In an insights report published in the United States by Cargill on the evolution of sugar reduction, it finds consumers are tempering their love for sugary foods in response to global recommendations to limit calories from added sugars.
An International Food Information Council (IFIC) 2019 Food and Health Survey, found that 80% of respondents said they were trying to limit or avoid sugars in general.
All the evidence suggest consumers are more focused on their overall wellbeing than they have been in the past, which has sparked a focus on healthier lifestyles and 'clean' eating. In the United States, new federal regulations require added sugars to be included on the Nutrition Facts Labels.
Sugar reduction is also a growing global issue and is leading to regulatory guidelines in countries such as the UK, Mexico, Spain, Germany and China, along with the USA.
But, as taxes on sugary beverages become increasingly popular around the world, the Cargill report says experts are mixed as to whether sugar taxes are a good idea.
“One reason is that the link between sugary beverages and obesity is not conclusive, as many other factors may play a role in causing a person to gain weight. Detractors also debunk the taxes as being imposed in order to provide a revenue source, rather than a legitimate effort to reduce sugar consumption. Nevertheless, while research continues to examine the impacts of sugar intake on long-term health, it is likely these taxes will continue to gain ground,” it states.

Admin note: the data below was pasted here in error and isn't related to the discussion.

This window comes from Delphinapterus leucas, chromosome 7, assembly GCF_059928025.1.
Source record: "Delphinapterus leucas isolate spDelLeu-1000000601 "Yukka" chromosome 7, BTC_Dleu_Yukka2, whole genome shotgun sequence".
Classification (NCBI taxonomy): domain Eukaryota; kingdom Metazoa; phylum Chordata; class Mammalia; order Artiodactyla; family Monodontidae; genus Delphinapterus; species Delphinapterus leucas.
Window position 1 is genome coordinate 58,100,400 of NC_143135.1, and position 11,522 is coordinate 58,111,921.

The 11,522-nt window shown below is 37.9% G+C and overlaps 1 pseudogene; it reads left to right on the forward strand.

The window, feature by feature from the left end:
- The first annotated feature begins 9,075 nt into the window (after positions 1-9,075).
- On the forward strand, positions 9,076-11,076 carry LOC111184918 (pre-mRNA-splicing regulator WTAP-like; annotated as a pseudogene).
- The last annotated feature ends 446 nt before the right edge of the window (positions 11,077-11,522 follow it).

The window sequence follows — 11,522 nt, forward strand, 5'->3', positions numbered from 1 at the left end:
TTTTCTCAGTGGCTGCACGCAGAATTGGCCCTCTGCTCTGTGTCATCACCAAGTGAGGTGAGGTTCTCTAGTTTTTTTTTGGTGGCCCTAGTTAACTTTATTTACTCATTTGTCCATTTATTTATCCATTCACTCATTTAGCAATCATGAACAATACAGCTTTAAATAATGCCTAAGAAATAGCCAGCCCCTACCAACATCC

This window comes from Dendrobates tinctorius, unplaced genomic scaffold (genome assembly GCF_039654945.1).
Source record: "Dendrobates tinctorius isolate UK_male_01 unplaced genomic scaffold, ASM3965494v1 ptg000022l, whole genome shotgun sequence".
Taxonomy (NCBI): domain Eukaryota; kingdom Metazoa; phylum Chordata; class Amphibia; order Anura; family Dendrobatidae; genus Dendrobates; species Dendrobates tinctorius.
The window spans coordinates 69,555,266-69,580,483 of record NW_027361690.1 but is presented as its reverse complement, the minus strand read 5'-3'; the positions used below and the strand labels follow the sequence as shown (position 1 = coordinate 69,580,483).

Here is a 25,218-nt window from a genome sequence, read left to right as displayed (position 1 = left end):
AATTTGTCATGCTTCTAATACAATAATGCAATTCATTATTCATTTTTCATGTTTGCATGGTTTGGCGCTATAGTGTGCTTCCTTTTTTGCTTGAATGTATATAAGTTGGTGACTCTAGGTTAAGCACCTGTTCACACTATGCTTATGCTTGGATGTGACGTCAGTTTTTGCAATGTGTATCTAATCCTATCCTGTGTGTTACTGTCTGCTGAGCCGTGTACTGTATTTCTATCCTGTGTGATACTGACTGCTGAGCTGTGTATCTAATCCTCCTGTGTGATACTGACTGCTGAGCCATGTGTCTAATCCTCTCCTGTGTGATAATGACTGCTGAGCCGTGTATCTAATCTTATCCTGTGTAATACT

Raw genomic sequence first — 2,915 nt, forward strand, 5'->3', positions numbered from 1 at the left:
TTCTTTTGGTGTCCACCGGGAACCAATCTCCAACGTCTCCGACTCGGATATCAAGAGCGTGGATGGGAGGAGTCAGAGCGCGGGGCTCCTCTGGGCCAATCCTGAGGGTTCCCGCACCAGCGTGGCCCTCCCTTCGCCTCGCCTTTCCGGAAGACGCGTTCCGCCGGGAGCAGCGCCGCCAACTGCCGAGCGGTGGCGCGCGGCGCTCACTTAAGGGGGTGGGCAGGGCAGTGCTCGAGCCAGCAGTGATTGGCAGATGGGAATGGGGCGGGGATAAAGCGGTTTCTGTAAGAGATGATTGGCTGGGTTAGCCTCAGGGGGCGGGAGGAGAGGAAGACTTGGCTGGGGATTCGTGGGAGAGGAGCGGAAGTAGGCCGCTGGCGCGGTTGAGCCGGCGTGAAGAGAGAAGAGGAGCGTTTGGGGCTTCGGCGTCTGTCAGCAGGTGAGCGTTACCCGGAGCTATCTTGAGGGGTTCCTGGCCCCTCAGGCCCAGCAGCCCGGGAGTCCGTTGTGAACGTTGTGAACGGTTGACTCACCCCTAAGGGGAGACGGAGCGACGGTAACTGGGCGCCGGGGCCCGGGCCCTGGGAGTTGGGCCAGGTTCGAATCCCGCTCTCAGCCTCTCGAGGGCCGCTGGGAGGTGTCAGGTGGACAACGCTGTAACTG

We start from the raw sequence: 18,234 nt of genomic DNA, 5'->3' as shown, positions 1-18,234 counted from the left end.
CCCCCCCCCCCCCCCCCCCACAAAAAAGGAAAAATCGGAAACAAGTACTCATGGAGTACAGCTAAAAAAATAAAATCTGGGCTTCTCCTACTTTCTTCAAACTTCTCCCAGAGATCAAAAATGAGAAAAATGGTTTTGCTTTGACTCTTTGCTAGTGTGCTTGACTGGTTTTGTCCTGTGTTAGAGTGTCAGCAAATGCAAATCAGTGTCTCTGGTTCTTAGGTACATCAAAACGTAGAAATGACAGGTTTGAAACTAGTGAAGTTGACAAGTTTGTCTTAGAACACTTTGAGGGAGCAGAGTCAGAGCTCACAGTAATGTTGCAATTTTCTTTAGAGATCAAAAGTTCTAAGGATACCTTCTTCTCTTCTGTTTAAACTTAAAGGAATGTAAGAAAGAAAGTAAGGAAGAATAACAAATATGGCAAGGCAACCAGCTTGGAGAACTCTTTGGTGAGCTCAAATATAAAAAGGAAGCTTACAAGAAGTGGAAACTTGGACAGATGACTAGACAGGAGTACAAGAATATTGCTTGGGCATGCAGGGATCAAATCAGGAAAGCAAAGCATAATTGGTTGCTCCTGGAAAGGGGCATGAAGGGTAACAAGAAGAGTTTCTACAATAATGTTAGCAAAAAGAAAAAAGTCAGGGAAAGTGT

What about candy?
As the debate about sugar takes center stage, companies are scrambling to reformulate existing products and/or introduce new low-sugar or no-sugar-added options.
Manufactures have relied on sugar for a variety of functions, from taste and texture to mouthfeel and viscosity, which makes it a wonder ingredient to some extent.
In its report Cargill found that when it comes to sugar reduction in products, certain food categories seem to be more important than others. It says consumers are less worried about sugar content in indulgent products like candy, but categories such as soft drinks and foods for children are on the front lines of sugar scrutiny.
In the US, the FDA has updated the Nutrition Facts label for packaged foods to help consumers make healthy, more informed decisions when buying products. The new label increases the focus on serving sizes, calorie counts and includes a new line for added sugars, which will affect the snacking category most in confectionery.
Cargill says in its report experts now advise that brands should approach sugar reduction with many factors in mind, such as a deep understanding of what their consumers are looking for in their particular product.
“Once a brand decides to provide a low or no-sugar option, the manufacturer should work to meet taste expectations while using ingredients that offer a simple, label-friendly appeal. It is best to be as clear and transparent as possible about your sugar reduction efforts (what ingredients you are using and why), so that consumers will understand the reasoning behind the ingredient changes. Ultimately, they will likely thank you for it with ongoing trust and repeat purchases.”